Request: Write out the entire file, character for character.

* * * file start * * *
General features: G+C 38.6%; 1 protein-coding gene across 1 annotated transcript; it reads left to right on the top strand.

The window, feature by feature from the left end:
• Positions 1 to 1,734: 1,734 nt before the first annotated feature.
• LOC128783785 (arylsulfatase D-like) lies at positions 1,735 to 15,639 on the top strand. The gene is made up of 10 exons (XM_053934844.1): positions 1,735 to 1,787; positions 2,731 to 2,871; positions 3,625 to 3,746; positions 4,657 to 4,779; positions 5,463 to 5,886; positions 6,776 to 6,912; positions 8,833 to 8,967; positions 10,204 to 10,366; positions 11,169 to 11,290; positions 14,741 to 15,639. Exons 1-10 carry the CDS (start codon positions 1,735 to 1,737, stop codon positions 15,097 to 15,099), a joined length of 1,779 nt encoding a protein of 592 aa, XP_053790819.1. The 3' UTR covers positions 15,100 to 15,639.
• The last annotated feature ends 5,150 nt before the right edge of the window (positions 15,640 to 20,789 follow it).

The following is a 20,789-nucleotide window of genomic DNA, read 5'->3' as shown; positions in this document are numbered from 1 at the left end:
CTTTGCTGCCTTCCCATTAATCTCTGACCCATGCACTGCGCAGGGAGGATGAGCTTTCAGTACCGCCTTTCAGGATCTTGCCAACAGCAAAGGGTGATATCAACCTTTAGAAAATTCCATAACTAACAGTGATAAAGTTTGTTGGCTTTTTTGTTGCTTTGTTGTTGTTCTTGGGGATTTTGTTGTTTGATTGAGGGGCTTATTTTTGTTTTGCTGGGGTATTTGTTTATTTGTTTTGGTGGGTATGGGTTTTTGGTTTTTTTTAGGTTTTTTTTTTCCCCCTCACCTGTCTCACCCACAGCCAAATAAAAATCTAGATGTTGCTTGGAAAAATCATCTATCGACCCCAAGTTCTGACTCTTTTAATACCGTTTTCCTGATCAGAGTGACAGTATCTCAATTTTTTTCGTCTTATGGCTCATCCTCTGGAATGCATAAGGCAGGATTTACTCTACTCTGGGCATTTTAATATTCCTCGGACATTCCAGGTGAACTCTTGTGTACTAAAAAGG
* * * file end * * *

General features: G+C 38.6%; 1 protein-coding gene across 1 annotated transcript; it reads left to right on the top strand.

The window, feature by feature from the left end:
• Positions 1 to 1,734: 1,734 nt before the first annotated feature.
• LOC128783785 (arylsulfatase D-like) lies at positions 1,735 to 15,639 on the top strand. The gene is made up of 10 exons (XM_053934844.1): positions 1,735 to 1,787; positions 2,731 to 2,871; positions 3,625 to 3,746; positions 4,657 to 4,779; positions 5,463 to 5,886; positions 6,776 to 6,912; positions 8,833 to 8,967; positions 10,204 to 10,366; positions 11,169 to 11,290; positions 14,741 to 15,639. Exons 1-10 carry the CDS (start codon positions 1,735 to 1,737, stop codon positions 15,097 to 15,099), a joined length of 1,779 nt encoding a protein of 592 aa, XP_053790819.1. The 3' UTR covers positions 15,100 to 15,639.
• The last annotated feature ends 5,150 nt before the right edge of the window (positions 15,640 to 20,789 follow it).

The following is a 20,789-nucleotide window of genomic DNA, read 5'->3' as shown; positions in this document are numbered from 1 at the left end:
CTTTGCTGCCTTCCCATTAATCTCTGACCCATGCACTGCGCAGGGAGGATGAGCTTTCAGTACCGCCTTTCAGGATCTTGCCAACAGCAAAGGGTGATATCAACCTTTAGAAAATTCCATAACTAACAGTGATAAAGTTTGTTGGCTTTTTTGTTGCTTTGTTGTTGTTCTTGGGGATTTTGTTGTTTGATTGAGGGGCTTATTTTTGTTTTGCTGGGGTATTTGTTTATTTGTTTTGGTGGGTATGGGTTTTTGGTTTTTTTTAGGTTTTTTTTTTCCCCCTCACCTGTCTCACCCACAGCCAAATAAAAATCTAGATGTTGCTTGGAAAAATCATCTATCGACCCCAAGTTCTGACTCTTTTAATACCGTTTTCCTGATCAGAGTGACAGTATCTCAATTTTTTTCGTCTTATGGCTCATCCTCTGGAATGCATAAGGCAGGATTTACTCTACTCTGGGCATTTTAATATTCCTCGGACATTCCAGGTGAACTCTTGTGTACTAAAAAGG